‘Crazy Ideas’ Keep Shop Busy in Slow Times
"Trust your crazy ideas.” That motto has become a driving force for MadLab Technologies, a unique operation at Central Washington University that provides many of the value-added services other in-plants are considering: vinyl cutting, laser engraving, dye-sublimation, and more. As a result, the Ellensburg, Wash., operation has been overflowing with work at a time when other in-plants are slow.
“Right now I’m the busiest place on campus … because we’re filling so many needs,” remarks Manager Michelle Adams, whose willingness to take chances has transformed what was once a custom publishing operation dedicated to course packs into a vibrant shop cranking out everything from vinyl graphics and braille signage to mugs and shirts.
“I think it’s so important to stay relevant on campus,” Adams declares. “The way that we stay relevant is we find a need on campus, and we find a way that we can fill that need.”
One of the biggest needs right now is clear protective barriers for offices, and MadLab Technologies is perfectly positioned to help, with its laser engraver. Adams initially created prototype acrylic barriers for the bookstore, and when someone from the campus facilities operation saw them and asked about producing more for other campus offices, she said, “I can do that for you.” The departments are now partners on this project, with all university offices required to order barriers through MadLab Technologies to maintain consistency. Though Adams outsources the cutting of the larger barriers, her operation uses its laser engraver to cut .25˝-thick acrylic stabilizers for the portable barriers and attaches them, and then cuts vinyl graphics to brand the barriers or add social distancing instructions.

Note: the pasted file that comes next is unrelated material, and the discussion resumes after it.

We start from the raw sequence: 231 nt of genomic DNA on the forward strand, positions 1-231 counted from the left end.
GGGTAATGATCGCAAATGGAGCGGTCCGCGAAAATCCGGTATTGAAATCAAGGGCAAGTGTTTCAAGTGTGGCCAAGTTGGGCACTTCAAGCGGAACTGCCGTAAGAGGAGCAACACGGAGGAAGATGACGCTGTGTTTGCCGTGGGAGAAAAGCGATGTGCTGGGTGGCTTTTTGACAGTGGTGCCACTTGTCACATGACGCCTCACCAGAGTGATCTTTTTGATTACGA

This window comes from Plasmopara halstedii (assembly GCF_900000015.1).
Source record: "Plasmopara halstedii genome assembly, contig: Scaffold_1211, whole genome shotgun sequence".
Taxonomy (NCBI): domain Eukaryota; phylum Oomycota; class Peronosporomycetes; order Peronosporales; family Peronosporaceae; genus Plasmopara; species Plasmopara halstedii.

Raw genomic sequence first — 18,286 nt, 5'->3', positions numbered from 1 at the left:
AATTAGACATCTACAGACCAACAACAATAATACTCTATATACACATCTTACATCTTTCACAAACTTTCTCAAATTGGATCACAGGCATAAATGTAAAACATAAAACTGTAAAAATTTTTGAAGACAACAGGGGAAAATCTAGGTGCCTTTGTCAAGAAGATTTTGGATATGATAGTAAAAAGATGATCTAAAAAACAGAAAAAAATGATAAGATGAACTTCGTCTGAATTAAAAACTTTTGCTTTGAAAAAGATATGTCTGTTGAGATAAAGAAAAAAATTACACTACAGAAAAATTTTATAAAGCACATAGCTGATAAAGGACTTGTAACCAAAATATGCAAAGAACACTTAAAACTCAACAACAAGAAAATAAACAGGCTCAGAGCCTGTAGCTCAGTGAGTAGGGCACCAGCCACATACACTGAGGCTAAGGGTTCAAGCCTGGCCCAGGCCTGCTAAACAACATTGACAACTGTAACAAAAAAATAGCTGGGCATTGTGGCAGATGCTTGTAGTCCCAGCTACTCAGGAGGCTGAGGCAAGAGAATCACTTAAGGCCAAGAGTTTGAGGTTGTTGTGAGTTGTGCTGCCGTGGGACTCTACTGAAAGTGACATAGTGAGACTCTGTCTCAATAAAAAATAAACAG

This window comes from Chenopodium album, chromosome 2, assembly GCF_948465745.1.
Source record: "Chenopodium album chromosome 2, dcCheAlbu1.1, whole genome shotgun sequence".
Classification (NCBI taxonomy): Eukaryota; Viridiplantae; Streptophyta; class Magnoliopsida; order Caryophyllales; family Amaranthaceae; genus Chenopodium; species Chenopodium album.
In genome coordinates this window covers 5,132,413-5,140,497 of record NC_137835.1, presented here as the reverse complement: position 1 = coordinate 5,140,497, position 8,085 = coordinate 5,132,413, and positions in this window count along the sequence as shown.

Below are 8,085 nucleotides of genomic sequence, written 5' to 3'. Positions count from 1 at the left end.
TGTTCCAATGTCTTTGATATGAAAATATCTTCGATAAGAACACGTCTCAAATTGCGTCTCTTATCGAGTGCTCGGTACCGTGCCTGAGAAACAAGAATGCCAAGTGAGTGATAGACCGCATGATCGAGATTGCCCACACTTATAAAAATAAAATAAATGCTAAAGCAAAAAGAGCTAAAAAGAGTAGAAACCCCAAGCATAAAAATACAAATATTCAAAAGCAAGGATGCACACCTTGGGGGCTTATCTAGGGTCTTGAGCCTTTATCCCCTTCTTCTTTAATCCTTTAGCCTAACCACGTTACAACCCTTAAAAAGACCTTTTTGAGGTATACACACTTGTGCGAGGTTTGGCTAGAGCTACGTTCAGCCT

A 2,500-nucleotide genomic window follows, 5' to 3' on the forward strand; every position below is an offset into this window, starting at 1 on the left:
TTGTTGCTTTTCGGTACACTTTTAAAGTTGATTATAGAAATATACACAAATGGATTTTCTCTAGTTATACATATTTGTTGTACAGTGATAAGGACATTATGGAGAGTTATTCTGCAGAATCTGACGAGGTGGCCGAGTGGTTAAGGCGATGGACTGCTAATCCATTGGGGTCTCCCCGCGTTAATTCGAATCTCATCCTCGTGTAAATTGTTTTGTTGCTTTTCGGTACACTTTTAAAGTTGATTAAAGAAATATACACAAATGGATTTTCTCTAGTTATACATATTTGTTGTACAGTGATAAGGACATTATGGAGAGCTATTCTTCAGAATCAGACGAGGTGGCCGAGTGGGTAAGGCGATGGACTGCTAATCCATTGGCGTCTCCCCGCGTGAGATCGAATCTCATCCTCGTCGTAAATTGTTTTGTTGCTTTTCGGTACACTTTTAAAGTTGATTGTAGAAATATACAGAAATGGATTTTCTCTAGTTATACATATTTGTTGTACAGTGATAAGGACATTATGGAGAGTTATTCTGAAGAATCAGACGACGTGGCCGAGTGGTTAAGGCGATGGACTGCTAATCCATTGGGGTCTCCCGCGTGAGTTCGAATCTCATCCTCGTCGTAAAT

The shop is also producing face shields with its laser engraver out of a single piece of acrylic that notches in the back. These are only the latest in a long line of unique products being produced by MadLab Technologies, which does all this from a 600-sq.-ft. space in the back of the Wildcat Shop bookstore, with a staff of two full-timers and four student workers.
Though separate from the university’s two-employee in-plant, Wildcat Printing, which Adams considers a close partner, MadLab Technologies provides many of the services other in-plants offer, particularly value-added services. In addition to vinyl cutting, laser engraving, and dye-sublimation, it offers laminating, mounting, and short-run printing and binding.
From Course Packs to Engraving
This is a far cry from its beginnings, when compiling course packs and paying copyright royalties was its main business. The packs were then printed by the in-plant.
As that business declined, Adams saw the writing on the wall and knew her shop would have to diversify. Since it was part of the bookstore, she thought her operation might be able to personalize gifts and other items being sold there, so she started looking at laser engraving machines.
In 2015, the department added an Epilog Fusion Pro with a 32x20˝ table (and a fume extractor to keep the air clear). It’s been busy ever since; by the end of the second year the engraver had paid for itself.
“I’ve engraved everything from a whiskey bottle … to wedding gifts,” Adams says. Metal water bottles are the most popular item to laser engrave, she says, but the shop has engraved glass, leather, wood plaques, rusted metal, acrylic, fabrics, mugs, mirrors, and more.
To promote this service, she initially engraved acrylic coins (which she called “Mad Money”) that could be turned in for free or discounted engraving.
“I walked around campus handing out these coins,” she recalls. Later, she had students hide coins around campus, and promoted a “scavenger hunt” for them on social media.
Dye-Sub Expands Product Mix